AncientPages.com - Pharaoh Hatshepsut, whose name means "Foremost of Noble Ladies" was a unique individual in the ancient history of Egypt. Her skills, efficiency and personality made her one of the most intriguing and successful pharaohs that reigned in Egypt.
She lived almost three and a half thousand years ago, and ascended the throne of Egypt between 1512 BC and 1479 BC.
Hatshepsut was also one of only a handful of female pharaohs and there are not many depictions of this powerful and intelligent ancient ruler.
Swansea University Egyptology lecturer Dr Ken Griffin has found a mysterious depiction of Pharaoh Hatshepsut worthy more attention.
The depiction consists of two irregularly shaped limestone fragments that have been glued together.
Swansea University Egyptology lecturer Dr Ken Griffin and the newly discovered artifact. Credit: The Egypt Centre, Swansea University
The front side depicts the head of a figure whose face is unfortunately missing, with the remains of a fan directly behind. Traces of hieroglyphs are also present above the head.
The iconography of the piece indicates that it represents a ruler of Egypt, particularly with the presence of the uraeus (cobra) on the forehead of the figure.
Having visited Egypt on over fifty occasions, Dr Griffin quickly recognized the iconography as being similar to reliefs within the temple of Hatshepsut at Deir el-Bahri (Luxor), which was constructed during the height of the New Kingdom. In particular, the treatment of the hair, the fillet headband with twisted uraeus, and the decoration of the fan are all well-known at Deir el-Bahri.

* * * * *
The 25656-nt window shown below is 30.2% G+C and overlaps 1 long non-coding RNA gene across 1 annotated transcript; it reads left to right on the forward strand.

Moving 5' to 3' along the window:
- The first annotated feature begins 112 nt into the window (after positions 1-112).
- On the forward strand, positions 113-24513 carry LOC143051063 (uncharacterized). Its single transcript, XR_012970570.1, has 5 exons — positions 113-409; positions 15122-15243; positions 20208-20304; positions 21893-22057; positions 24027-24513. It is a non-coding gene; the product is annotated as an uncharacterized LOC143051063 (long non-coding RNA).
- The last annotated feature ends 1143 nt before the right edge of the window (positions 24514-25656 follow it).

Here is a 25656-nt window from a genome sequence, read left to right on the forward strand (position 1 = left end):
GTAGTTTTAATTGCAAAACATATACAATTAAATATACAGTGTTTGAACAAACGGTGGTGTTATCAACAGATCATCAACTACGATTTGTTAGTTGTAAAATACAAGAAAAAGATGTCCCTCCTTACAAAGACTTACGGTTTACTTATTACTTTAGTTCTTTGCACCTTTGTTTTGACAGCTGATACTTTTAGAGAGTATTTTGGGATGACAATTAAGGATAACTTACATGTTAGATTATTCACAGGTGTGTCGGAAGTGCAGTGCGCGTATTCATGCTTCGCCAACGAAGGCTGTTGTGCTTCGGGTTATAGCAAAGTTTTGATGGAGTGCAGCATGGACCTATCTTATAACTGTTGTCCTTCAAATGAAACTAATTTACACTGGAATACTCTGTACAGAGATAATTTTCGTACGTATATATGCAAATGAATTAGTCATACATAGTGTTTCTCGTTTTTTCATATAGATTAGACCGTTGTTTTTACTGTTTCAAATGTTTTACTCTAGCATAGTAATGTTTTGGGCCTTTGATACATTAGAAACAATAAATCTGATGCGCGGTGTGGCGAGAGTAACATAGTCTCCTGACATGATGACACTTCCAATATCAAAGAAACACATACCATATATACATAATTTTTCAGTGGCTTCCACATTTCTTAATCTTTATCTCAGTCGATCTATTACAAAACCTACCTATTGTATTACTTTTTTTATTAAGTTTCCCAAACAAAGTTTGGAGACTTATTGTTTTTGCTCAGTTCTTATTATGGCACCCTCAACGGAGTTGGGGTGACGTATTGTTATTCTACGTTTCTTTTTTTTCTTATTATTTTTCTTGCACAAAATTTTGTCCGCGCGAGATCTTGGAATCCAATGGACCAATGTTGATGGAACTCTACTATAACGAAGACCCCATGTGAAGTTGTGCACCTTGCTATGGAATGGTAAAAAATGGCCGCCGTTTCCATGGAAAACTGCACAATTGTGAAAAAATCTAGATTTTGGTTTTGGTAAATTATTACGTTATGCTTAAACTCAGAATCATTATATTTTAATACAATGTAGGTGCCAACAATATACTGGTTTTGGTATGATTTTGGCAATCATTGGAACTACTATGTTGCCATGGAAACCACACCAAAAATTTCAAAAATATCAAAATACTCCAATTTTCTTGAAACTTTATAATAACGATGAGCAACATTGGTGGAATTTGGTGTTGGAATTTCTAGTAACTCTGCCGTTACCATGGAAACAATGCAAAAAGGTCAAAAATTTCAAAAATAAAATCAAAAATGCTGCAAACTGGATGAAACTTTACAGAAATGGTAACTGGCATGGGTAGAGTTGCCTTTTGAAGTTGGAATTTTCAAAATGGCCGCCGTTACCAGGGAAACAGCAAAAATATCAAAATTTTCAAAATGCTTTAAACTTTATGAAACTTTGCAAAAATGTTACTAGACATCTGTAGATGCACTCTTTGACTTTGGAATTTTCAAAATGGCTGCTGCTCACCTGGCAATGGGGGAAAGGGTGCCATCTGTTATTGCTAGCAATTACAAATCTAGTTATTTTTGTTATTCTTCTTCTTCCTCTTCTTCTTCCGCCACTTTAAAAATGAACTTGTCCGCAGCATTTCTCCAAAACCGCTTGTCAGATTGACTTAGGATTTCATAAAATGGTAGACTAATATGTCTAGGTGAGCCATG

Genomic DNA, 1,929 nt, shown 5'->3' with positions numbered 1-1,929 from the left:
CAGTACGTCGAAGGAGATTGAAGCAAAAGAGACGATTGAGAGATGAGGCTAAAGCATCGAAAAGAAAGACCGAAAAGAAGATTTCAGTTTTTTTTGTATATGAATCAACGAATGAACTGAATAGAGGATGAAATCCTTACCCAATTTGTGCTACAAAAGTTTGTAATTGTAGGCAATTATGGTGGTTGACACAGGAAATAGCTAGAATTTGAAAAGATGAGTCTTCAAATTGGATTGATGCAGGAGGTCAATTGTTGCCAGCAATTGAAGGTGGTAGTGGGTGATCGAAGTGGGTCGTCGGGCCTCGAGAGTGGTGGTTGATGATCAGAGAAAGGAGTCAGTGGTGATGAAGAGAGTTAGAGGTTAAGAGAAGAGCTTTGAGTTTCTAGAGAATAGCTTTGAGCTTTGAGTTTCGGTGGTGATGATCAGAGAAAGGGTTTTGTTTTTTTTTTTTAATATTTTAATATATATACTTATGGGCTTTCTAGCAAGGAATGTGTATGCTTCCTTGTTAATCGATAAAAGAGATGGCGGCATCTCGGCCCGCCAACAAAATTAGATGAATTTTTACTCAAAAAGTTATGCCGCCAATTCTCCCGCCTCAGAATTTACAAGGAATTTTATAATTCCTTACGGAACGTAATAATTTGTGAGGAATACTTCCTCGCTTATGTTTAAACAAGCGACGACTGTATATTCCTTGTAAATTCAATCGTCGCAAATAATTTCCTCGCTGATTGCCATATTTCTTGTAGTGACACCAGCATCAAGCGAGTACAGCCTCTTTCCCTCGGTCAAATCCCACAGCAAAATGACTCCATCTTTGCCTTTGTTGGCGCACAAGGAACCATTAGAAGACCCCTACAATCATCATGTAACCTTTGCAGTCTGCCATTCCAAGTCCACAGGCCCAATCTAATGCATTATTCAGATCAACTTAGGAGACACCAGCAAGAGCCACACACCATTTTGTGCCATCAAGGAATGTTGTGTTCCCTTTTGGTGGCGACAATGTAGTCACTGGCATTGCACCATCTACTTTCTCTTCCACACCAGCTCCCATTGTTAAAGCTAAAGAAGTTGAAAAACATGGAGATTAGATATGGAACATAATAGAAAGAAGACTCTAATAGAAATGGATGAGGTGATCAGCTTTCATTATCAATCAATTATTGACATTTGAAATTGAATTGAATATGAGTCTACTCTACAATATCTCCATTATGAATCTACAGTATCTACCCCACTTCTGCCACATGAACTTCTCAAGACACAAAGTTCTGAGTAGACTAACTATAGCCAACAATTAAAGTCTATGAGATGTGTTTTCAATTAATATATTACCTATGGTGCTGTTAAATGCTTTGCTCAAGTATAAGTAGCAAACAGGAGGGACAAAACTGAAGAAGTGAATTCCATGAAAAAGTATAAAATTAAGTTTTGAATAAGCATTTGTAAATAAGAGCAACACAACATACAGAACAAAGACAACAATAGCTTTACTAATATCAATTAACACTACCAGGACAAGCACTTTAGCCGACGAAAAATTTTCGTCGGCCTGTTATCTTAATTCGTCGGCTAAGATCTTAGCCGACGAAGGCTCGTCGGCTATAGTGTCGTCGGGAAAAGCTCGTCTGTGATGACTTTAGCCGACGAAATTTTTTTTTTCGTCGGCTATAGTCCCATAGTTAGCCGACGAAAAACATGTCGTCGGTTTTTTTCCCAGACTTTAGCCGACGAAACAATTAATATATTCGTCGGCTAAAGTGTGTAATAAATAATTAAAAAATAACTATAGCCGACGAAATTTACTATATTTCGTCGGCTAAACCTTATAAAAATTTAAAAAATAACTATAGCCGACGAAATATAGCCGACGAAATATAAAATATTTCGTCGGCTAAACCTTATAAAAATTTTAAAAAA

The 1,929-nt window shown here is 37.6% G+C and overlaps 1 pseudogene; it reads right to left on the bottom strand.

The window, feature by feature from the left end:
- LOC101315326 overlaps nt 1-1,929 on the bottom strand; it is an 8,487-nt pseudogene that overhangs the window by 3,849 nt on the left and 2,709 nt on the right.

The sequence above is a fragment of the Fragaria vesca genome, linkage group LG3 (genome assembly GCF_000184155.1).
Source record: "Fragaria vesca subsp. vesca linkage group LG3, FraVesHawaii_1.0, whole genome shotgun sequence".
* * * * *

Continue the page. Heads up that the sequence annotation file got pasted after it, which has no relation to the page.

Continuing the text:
Most importantly, the hieroglyphs above the head—part of a formulaic text attested elsewhere at the temple—use a feminine pronoun, a clear indication that the figure is female.
Early in her reign she was represented as a female wearing a long dress, but she gradually took on more masculine traits, including being depicted with a beard.
Her memorial temple at Deir el-Bahri, built to celebrate and maintain her cult, is a masterpiece of Egyptian architecture.
The front aspect of the artifact. Credit: The Egypt Centre, Swansea University
Many fragments were taken from this site during the late nineteenth century, before the temple was excavated by the Egypt Exploration Fund (now Egypt Exploration Society) between 1902-1909. Since 1961 the Polish Archaeological Mission to Egypt has been excavating, restoring, and recording the temple.
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While examining the artifact, Dr Griffin discovered that on the rear of the upper fragment, the head of a man with a short beard is depicted. Initially there was no explanation for this, but it is now clear that the upper fragment had been removed and re-carved in more recent times in order to complete the face of the lower fragment.
Rear aspect of the artifact. Credit: The Egypt Centre, Swansea University
The replacement of the fragment below the figure would also explain the unusual cut of the upper fragment. This was probably done by an antiques dealer, auctioneer, or even the previous owner of the piece in order to increase its value and attractiveness. It was eventually decided at an unknown date to glue the fragments together in the original layout, which is how they now appear.
While Deir el-Bahri seems the most likely provenance for this artifact, further research is needed in order to confirm this and it may even be possible to one day determine the exact spot the fragments originated from.
Given the importance of the object, the head of Hatshepsut has now been placed on display in a prominent position within the House of Life at the Egypt Centre so that the relief can be appreciated by visitors to the Centre.
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